Conducting Research on MSC

Conducting Research on MSC

MSC entails a unique way of leading exercises and meditations as well as interacting with students that transmit a felt-sense of self-compassion. Ideally, all MSC courses taught as part of a research project should be taught by Certified MSC Teachers whenever possible, but in some cases it may only be feasible to have experienced Trained Teachers (those who have taught 3+ MSC courses) leading the courses. Otherwise, the experimental subjects will not be getting the full experience of MSC.  Researchers should feel free to select specific exercises from the MSC program and use them in research, but in that case are requested not to call the intervention “MSC.”

If you are thinking of conducting research on MSC and would like guidance, please contact our research committee, below. They can give you advice about study design and potentially put you in touch with MSC teachers who are qualified to deliver the intervention for your study.


CMSC Research Committee

Dr. Karen BluthKaren Bluth

Dr. Karen Bluth received her PhD in Child and Family Studies in 2012 from The University of Tennessee, and holds a faculty position in the Program on Integrative Medicine at the UNC School of Medicine. As a self-compassion and mindfulness researcher and teacher, Dr. Bluth’s research focuses on the roles that self-compassion and mindfulness play in promoting well-being in youth. She was awarded a Francisco J. Varela grant from the Mind and Life Foundation in 2012, which allowed her to explore the effects of a mindfulness intervention on adolescents’ well-being through examining stress biomarkers, as well as the relationship of self-compassion on the physiologic stress response. Further, she is co-creator of Making Friends with Yourself: A Mindful Self-Compassion Program for Teens, which is an adaptation of the Neff and Germer Mindful Self-Compassion Program for adults. She has recently received a grant from NIH to explore the impact of this intervention with teens who have depressive symptoms. Through support from the John Rex Endowment, Dr. Bluth collaborated with a local community organization in to train community leaders to teach mindfulness to adolescents, and mindfulness and self-compassion to their adult caregivers. As a mindfulness practitioner for almost 40 years and a lifelong educator with 18 years of classroom experience, Dr. Bluth frequently gives talks and conducts workshops in self-compassion and mindfulness in educational settings and in the community. Dr. Bluth is an Associate Editor of the academic journal Mindfulness and Associate Director of the UNC Mindfulness Program on Stress and Pain Management.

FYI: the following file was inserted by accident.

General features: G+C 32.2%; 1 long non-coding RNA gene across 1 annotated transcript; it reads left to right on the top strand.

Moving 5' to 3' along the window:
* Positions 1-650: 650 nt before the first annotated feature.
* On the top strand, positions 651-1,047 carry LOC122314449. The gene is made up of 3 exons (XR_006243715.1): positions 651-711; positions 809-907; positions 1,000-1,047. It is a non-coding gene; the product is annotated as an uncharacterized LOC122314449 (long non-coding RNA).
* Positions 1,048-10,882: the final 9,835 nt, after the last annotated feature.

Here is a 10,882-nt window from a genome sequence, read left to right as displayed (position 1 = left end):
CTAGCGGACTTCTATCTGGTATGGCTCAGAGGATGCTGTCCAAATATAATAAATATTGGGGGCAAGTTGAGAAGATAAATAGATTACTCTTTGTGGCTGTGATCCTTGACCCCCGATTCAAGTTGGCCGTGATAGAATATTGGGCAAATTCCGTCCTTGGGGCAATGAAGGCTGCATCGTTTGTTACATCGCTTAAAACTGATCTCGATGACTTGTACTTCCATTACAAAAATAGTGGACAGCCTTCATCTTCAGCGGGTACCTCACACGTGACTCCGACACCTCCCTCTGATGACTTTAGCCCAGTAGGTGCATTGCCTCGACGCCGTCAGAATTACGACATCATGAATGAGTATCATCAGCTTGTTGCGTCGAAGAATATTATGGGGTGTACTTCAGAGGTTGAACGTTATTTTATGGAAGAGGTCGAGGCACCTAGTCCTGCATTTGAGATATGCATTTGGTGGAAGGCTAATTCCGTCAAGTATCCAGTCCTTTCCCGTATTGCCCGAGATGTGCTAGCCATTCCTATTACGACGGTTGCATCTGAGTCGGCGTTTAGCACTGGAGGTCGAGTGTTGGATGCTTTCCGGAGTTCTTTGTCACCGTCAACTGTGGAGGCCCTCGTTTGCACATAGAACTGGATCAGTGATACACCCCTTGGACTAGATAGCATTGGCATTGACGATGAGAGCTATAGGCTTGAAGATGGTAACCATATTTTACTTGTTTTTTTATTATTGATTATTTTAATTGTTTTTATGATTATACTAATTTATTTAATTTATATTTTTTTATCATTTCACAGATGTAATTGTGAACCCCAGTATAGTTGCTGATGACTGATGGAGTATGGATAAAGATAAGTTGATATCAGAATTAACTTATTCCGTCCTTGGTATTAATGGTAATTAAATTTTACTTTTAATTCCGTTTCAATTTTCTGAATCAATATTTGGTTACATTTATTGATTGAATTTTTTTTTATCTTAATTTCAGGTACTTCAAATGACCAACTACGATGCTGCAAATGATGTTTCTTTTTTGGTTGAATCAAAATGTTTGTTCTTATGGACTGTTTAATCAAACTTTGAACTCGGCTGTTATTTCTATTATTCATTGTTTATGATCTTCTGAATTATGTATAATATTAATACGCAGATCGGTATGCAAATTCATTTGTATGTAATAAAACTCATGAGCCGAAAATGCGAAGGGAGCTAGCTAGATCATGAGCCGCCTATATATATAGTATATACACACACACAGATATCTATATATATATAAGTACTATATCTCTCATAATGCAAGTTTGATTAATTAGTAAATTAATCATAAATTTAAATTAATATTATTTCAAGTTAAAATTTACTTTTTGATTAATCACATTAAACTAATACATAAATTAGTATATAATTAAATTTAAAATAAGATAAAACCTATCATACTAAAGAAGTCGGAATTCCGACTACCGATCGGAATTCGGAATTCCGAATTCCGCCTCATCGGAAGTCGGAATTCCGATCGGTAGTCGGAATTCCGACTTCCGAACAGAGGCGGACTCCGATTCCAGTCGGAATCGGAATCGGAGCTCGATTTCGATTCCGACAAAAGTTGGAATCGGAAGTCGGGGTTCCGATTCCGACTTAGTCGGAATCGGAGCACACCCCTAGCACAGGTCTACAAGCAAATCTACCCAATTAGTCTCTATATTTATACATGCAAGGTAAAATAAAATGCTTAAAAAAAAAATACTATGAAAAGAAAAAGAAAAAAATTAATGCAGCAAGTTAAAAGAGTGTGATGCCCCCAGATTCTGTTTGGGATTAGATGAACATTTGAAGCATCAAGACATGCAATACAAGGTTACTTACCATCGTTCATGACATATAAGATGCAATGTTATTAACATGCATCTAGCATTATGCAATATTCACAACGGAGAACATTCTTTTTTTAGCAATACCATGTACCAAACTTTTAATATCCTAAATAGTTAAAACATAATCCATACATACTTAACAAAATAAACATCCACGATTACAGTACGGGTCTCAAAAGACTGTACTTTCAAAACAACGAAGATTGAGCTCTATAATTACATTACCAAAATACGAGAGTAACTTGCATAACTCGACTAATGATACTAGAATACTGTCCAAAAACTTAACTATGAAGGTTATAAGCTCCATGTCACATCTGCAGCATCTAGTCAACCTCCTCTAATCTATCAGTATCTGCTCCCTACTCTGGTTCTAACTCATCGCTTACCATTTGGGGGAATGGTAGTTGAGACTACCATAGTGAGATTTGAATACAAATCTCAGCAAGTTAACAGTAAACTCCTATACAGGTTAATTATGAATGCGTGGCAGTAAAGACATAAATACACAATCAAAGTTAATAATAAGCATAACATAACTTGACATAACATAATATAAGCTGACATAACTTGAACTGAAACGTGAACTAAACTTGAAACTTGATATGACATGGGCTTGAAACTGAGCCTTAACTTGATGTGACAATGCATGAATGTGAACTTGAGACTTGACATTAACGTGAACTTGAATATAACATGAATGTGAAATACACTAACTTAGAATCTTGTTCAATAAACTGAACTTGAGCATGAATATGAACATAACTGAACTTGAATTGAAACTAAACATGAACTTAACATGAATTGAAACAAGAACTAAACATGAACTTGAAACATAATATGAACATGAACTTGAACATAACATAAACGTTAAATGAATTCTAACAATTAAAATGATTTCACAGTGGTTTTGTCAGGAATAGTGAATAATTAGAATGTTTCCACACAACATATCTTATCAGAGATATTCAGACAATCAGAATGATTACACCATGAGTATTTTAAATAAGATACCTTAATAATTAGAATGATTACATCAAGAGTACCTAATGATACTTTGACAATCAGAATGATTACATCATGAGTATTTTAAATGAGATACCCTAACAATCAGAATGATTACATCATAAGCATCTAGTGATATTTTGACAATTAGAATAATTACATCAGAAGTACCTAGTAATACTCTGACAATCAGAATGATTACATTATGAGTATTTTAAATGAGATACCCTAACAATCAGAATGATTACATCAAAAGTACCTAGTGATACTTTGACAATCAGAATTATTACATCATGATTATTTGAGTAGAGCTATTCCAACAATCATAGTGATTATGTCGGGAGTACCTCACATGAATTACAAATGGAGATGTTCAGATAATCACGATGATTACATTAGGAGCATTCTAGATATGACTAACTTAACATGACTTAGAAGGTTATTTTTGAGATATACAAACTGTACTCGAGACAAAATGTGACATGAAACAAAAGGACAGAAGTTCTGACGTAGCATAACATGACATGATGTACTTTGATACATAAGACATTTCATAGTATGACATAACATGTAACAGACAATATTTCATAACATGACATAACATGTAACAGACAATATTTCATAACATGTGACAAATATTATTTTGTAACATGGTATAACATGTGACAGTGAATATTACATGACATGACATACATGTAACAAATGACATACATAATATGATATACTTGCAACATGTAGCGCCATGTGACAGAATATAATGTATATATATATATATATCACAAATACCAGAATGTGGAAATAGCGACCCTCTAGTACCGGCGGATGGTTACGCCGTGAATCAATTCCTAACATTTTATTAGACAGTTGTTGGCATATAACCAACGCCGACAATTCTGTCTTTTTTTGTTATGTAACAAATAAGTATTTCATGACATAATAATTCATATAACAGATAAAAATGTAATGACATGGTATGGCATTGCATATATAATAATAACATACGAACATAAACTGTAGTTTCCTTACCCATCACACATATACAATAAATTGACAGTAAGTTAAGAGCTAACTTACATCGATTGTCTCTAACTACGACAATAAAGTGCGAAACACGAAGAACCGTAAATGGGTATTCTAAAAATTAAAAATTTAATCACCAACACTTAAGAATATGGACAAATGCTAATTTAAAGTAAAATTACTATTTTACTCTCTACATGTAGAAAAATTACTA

Dr. Amy Finlay-JonesAmy Finlay-Jones

Dr. Amy Finlay-Jones BPsych (Hons), PhD – Clinical Psychology, is a research academic based in Western Australia. She received an Australian Postgraduate Award for her doctoral research, for which she developed and evaluated an online self-compassion training program for health professionals. Amy has a particular interest in the role of self-compassion in promoting adaptive self-regulation, and her work focuses on using mindfulness- and compassion-based approaches to support positive outcomes among children and young people with self-regulatory difficulties.

Amy is passionate about translational research and is interested in the integration of compassion-based approaches in health and education. She currently holds a postdoctoral research position at the Telethon Kids Institute, and an adjunct academic position at Curtin University, and she is the Western Australia state representative for Compassionate Mind Australia. She is also completing further postgraduate study in Health Economics. Amy is a trained Mindful Self-Compassion teacher, and is also certified to deliver the Stanford University Compassion Cultivation Training program, and the Mindfulness-Based Compassionate Living Program. She regularly runs these programs, as well as delivering workshops on compassion and mindfulness for health professionals and educators.


Anna FriisAnna Friis

Anna Friis is a New-Zealand registered health psychologist. She has recently completed her PhD at the University of Auckland’s Department of Psychological Medicine, a program of theoretical, cross-sectional and experimental studies investigating the health benefits of self-compassion among diabetes patients. Her PhD culminated in a randomized controlled trial of the MSC eight-week program with results that showed improvements in both psychological and physiological outcomes in this hard-to-treat group. As a psychologist in private practice, Anna specializes in mindfulness and self-compassion- based therapies, and gives frequent talks and seminars on the mind-body health benefits of self-compassion. She is a devoted yoga practitioner and has taught the Mindful Self-Compassion program many times.

Contact the Committee with questions about research.